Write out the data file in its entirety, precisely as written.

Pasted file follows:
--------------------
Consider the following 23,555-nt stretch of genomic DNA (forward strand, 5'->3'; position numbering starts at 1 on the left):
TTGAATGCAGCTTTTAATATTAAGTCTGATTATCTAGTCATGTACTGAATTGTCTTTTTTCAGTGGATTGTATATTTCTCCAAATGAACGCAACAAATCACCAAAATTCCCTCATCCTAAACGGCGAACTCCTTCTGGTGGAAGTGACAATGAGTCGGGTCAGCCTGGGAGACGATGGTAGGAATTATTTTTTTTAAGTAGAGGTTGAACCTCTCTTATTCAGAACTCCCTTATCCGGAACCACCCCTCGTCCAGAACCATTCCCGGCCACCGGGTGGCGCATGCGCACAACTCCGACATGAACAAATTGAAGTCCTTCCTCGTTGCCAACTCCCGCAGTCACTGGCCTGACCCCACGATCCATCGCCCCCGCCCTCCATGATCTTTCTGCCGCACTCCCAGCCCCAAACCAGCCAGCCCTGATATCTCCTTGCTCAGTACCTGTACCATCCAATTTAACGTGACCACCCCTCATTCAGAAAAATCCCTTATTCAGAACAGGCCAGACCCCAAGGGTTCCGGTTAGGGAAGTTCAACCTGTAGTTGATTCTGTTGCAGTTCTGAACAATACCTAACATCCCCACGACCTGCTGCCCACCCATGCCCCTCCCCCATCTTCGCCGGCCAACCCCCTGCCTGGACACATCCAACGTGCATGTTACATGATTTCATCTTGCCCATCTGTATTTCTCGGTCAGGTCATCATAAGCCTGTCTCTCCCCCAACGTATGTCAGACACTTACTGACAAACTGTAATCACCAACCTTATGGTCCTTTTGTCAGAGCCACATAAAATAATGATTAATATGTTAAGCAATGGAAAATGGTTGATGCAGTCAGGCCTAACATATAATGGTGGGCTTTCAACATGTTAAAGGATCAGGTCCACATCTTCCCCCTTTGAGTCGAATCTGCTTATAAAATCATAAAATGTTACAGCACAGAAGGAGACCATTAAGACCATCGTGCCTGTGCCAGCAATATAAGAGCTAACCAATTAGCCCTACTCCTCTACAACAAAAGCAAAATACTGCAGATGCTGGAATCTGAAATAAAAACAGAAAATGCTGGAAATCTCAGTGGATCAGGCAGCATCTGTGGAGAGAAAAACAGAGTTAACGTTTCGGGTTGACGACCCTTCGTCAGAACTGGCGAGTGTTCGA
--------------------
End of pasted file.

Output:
Consider the following 23,555-nt stretch of genomic DNA (forward strand, 5'->3'; position numbering starts at 1 on the left):
TTGAATGCAGCTTTTAATATTAAGTCTGATTATCTAGTCATGTACTGAATTGTCTTTTTTCAGTGGATTGTATATTTCTCCAAATGAACGCAACAAATCACCAAAATTCCCTCATCCTAAACGGCGAACTCCTTCTGGTGGAAGTGACAATGAGTCGGGTCAGCCTGGGAGACGATGGTAGGAATTATTTTTTTTAAGTAGAGGTTGAACCTCTCTTATTCAGAACTCCCTTATCCGGAACCACCCCTCGTCCAGAACCATTCCCGGCCACCGGGTGGCGCATGCGCACAACTCCGACATGAACAAATTGAAGTCCTTCCTCGTTGCCAACTCCCGCAGTCACTGGCCTGACCCCACGATCCATCGCCCCCGCCCTCCATGATCTTTCTGCCGCACTCCCAGCCCCAAACCAGCCAGCCCTGATATCTCCTTGCTCAGTACCTGTACCATCCAATTTAACGTGACCACCCCTCATTCAGAAAAATCCCTTATTCAGAACAGGCCAGACCCCAAGGGTTCCGGTTAGGGAAGTTCAACCTGTAGTTGATTCTGTTGCAGTTCTGAACAATACCTAACATCCCCACGACCTGCTGCCCACCCATGCCCCTCCCCCATCTTCGCCGGCCAACCCCCTGCCTGGACACATCCAACGTGCATGTTACATGATTTCATCTTGCCCATCTGTATTTCTCGGTCAGGTCATCATAAGCCTGTCTCTCCCCCAACGTATGTCAGACACTTACTGACAAACTGTAATCACCAACCTTATGGTCCTTTTGTCAGAGCCACATAAAATAATGATTAATATGTTAAGCAATGGAAAATGGTTGATGCAGTCAGGCCTAACATATAATGGTGGGCTTTCAACATGTTAAAGGATCAGGTCCACATCTTCCCCCTTTGAGTCGAATCTGCTTATAAAATCATAAAATGTTACAGCACAGAAGGAGACCATTAAGACCATCGTGCCTGTGCCAGCAATATAAGAGCTAACCAATTAGCCCTACTCCTCTACAACAAAAGCAAAATACTGCAGATGCTGGAATCTGAAATAAAAACAGAAAATGCTGGAAATCTCAGTGGATCAGGCAGCATCTGTGGAGAGAAAAACAGAGTTAACGTTTCGGGTTGACGACCCTTCGTCAGAACTGGCGAGTGTTCGA